Maritime law encompasses a wide range of issues, including insurance claims relating to ships and cargo, civil disputes between shipowners, seamen and passengers, piracy, and the registration, licensing, inspection and shipping contracts of ships. In the United States, maritime cases are generally brought in admiralty courts where there is no right to jury trial. However, the 1920 Jones Act grants seamen the right to a jury trial in their suits against their employers. In general, most maritime law cases are derived from international treaties and conventions, although they may also be based on customs of the sea or on the practices of seafarers.
A key principle of maritime law is that there is admiralty jurisdiction over all navigable waters. This extends to lakes, rivers and other bodies of water whether natural or artificial.
It is possible for maritime accidents to occur on artificial waterways. This includes jackup rigs and other offshore structures. Maritime accidents can be caused by a variety of factors, such as mechanical failure, human error or negligence. In such cases, it is essential that victims of maritime accidents seek legal assistance as soon as possible to ensure they have a strong case against the responsible party.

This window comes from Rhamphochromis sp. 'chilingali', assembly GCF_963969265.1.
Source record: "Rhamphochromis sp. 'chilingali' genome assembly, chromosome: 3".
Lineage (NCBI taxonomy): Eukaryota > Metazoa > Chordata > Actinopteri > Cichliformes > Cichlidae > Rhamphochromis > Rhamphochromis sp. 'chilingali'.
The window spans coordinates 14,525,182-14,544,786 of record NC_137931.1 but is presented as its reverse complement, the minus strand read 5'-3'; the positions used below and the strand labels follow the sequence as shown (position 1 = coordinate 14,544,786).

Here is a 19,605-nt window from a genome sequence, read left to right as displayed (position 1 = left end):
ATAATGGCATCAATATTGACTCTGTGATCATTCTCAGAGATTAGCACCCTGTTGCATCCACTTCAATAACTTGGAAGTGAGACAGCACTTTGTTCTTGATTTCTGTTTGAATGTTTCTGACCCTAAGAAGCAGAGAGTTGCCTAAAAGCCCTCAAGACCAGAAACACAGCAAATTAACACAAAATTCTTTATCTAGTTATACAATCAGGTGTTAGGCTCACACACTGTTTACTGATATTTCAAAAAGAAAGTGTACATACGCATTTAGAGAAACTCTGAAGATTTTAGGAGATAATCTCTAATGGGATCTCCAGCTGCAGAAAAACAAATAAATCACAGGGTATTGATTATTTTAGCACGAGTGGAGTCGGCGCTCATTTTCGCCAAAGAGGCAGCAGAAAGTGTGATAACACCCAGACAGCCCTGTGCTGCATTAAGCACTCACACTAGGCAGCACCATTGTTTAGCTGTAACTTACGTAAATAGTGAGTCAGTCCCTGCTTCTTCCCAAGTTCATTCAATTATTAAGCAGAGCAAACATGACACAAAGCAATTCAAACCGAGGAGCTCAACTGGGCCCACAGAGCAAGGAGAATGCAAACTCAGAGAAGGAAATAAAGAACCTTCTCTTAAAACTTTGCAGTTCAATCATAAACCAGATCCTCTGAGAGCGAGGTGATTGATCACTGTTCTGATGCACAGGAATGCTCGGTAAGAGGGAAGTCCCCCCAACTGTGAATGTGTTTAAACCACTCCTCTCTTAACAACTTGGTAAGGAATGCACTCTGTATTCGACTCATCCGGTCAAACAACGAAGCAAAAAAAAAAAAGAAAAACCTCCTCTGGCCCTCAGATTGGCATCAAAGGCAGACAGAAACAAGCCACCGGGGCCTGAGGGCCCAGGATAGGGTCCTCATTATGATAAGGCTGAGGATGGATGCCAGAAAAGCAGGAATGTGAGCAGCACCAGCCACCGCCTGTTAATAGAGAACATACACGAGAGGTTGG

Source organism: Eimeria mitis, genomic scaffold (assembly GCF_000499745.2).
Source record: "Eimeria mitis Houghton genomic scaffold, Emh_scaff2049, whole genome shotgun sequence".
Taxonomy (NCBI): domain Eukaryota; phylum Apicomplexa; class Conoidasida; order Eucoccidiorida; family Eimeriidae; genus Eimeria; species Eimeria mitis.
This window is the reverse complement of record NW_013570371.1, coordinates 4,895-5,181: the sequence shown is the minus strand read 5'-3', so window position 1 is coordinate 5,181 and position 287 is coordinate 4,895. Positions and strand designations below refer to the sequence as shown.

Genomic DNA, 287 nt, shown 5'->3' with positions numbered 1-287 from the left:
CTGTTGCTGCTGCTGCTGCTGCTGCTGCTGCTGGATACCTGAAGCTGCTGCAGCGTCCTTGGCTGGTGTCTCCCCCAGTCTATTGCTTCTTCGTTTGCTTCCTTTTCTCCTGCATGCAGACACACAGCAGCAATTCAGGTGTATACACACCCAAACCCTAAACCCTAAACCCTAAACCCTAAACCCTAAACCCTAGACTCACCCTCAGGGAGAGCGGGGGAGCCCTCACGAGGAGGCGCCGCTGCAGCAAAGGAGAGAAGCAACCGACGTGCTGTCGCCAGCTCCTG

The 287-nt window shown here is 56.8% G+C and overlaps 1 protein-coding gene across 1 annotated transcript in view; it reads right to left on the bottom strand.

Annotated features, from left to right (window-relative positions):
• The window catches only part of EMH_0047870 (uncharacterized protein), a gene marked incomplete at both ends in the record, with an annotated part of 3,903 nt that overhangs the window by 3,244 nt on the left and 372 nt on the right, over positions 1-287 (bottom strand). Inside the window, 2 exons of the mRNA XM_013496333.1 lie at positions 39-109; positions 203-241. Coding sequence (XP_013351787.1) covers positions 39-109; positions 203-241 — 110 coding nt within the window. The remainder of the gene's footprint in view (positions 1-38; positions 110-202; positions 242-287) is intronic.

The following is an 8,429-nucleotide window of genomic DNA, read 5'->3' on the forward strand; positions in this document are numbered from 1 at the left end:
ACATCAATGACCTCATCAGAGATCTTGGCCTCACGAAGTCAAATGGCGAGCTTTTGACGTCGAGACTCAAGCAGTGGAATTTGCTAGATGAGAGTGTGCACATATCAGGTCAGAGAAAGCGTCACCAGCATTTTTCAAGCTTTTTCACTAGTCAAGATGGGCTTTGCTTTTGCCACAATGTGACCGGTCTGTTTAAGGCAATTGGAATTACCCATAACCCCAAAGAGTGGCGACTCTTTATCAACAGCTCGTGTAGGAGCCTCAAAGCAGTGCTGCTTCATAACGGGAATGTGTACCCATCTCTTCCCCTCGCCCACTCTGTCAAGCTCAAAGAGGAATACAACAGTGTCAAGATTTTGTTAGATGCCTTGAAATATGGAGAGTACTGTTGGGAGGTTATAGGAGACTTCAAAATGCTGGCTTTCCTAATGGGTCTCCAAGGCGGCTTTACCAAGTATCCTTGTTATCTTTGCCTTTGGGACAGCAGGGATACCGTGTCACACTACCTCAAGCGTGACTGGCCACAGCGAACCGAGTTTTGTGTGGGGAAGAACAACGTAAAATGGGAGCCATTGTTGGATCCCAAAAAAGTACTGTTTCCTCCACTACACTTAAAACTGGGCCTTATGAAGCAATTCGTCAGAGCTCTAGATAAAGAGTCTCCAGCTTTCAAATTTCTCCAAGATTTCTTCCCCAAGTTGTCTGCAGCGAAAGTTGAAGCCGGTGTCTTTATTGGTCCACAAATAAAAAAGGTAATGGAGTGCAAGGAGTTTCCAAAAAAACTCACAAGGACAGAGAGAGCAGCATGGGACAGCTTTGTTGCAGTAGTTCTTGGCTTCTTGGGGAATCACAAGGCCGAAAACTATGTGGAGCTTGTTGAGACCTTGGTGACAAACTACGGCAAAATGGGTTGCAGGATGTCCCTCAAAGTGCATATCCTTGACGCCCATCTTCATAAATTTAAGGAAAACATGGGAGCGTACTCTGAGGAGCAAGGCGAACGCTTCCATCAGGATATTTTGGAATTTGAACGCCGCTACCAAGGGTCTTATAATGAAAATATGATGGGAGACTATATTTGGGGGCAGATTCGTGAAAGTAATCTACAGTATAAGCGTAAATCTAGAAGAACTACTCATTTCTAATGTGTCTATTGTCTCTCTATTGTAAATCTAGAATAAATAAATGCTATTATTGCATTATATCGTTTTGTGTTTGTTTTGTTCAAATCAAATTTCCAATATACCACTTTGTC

Whether or not an accident falls within the scope of admiralty jurisdiction is determined by an objective assessment of the circumstances of each case. The court’s analysis of the case must take into account the nature of the accident, and if possible, its effects on the lives of those involved in the incident. It must also consider the impact on the surrounding environment.